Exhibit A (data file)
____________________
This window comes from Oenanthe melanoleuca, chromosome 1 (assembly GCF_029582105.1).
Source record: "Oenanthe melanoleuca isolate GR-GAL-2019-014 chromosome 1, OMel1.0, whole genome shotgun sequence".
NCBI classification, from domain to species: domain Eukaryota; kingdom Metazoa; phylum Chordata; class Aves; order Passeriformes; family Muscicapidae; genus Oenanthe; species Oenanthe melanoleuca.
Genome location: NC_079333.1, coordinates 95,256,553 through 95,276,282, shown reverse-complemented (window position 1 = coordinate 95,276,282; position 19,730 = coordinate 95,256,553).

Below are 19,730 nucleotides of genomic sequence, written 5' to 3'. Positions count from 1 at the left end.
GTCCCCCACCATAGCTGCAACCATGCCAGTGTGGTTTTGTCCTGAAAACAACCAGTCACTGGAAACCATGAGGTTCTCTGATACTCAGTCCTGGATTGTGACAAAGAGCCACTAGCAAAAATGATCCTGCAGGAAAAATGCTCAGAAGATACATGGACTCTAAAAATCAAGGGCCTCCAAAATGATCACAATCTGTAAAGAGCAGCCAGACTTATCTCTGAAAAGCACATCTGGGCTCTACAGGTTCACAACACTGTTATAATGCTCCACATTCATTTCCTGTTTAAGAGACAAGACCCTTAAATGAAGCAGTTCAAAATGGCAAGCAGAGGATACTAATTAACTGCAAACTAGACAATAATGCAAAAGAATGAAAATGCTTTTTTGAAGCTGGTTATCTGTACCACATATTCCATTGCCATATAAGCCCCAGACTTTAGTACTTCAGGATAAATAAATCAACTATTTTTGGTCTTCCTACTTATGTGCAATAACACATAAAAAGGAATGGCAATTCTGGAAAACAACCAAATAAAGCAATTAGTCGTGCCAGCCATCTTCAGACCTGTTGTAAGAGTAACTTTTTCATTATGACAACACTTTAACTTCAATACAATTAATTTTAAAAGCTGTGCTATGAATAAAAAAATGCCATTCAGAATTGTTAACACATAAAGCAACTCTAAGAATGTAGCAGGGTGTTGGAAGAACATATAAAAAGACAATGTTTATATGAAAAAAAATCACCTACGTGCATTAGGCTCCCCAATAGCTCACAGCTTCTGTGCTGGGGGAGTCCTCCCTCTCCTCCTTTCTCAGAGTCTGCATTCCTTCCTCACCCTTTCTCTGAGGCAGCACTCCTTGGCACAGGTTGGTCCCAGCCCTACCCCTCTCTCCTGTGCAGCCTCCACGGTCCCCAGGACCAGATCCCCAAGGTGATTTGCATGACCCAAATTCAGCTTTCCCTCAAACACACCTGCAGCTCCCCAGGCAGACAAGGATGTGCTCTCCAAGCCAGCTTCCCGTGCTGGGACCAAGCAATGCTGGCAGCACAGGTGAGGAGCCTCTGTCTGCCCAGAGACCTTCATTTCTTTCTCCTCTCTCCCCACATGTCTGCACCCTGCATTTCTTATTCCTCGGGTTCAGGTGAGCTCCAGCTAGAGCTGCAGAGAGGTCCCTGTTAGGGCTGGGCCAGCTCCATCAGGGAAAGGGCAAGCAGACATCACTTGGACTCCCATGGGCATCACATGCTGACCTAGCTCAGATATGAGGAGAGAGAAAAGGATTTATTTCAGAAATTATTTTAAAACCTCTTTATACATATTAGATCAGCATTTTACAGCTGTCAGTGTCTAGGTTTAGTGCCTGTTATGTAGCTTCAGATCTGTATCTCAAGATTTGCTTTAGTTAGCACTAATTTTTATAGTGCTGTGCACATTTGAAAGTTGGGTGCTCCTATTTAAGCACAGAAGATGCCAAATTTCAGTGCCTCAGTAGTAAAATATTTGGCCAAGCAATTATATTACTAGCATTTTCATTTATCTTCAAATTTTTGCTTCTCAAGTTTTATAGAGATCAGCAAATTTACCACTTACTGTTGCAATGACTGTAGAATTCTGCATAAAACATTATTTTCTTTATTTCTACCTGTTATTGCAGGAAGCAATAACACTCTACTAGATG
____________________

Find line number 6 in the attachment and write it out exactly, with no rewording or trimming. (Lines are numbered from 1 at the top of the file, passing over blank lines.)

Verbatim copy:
GTCCCCCACCATAGCTGCAACCATGCCAGTGTGGTTTTGTCCTGAAAACAACCAGTCACTGGAAACCATGAGGTTCTCTGATACTCAGTCCTGGATTGTGACAAAGAGCCACTAGCAAAAATGATCCTGCAGGAAAAATGCTCAGAAGATACATGGACTCTAAAAATCAAGGGCCTCCAAAATGATCACAATCTGTAAAGAGCAGCCAGACTTATCTCTGAAAAGCACATCTGGGCTCTACAGGTTCACAACACTGTTATAATGCTCCACATTCATTTCCTGTTTAAGAGACAAGACCCTTAAATGAAGCAGTTCAAAATGGCAAGCAGAGGATACTAATTAACTGCAAACTAGACAATAATGCAAAAGAATGAAAATGCTTTTTTGAAGCTGGTTATCTGTACCACATATTCCATTGCCATATAAGCCCCAGACTTTAGTACTTCAGGATAAATAAATCAACTATTTTTGGTCTTCCTACTTATGTGCAATAACACATAAAAAGGAATGGCAATTCTGGAAAACAACCAAATAAAGCAATTAGTCGTGCCAGCCATCTTCAGACCTGTTGTAAGAGTAACTTTTTCATTATGACAACACTTTAACTTCAATACAATTAATTTTAAAAGCTGTGCTATGAATAAAAAAATGCCATTCAGAATTGTTAACACATAAAGCAACTCTAAGAATGTAGCAGGGTGTTGGAAGAACATATAAAAAGACAATGTTTATATGAAAAAAAATCACCTACGTGCATTAGGCTCCCCAATAGCTCACAGCTTCTGTGCTGGGGGAGTCCTCCCTCTCCTCCTTTCTCAGAGTCTGCATTCCTTCCTCACCCTTTCTCTGAGGCAGCACTCCTTGGCACAGGTTGGTCCCAGCCCTACCCCTCTCTCCTGTGCAGCCTCCACGGTCCCCAGGACCAGATCCCCAAGGTGATTTGCATGACCCAAATTCAGCTTTCCCTCAAACACACCTGCAGCTCCCCAGGCAGACAAGGATGTGCTCTCCAAGCCAGCTTCCCGTGCTGGGACCAAGCAATGCTGGCAGCACAGGTGAGGAGCCTCTGTCTGCCCAGAGACCTTCATTTCTTTCTCCTCTCTCCCCACATGTCTGCACCCTGCATTTCTTATTCCTCGGGTTCAGGTGAGCTCCAGCTAGAGCTGCAGAGAGGTCCCTGTTAGGGCTGGGCCAGCTCCATCAGGGAAAGGGCAAGCAGACATCACTTGGACTCCCATGGGCATCACATGCTGACCTAGCTCAGATATGAGGAGAGAGAAAAGGATTTATTTCAGAAATTATTTTAAAACCTCTTTATACATATTAGATCAGCATTTTACAGCTGTCAGTGTCTAGGTTTAGTGCCTGTTATGTAGCTTCAGATCTGTATCTCAAGATTTGCTTTAGTTAGCACTAATTTTTATAGTGCTGTGCACATTTGAAAGTTGGGTGCTCCTATTTAAGCACAGAAGATGCCAAATTTCAGTGCCTCAGTAGTAAAATATTTGGCCAAGCAATTATATTACTAGCATTTTCATTTATCTTCAAATTTTTGCTTCTCAAGTTTTATAGAGATCAGCAAATTTACCACTTACTGTTGCAATGACTGTAGAATTCTGCATAAAACATTATTTTCTTTATTTCTACCTGTTATTGCAGGAAGCAATAACACTCTACTAGATG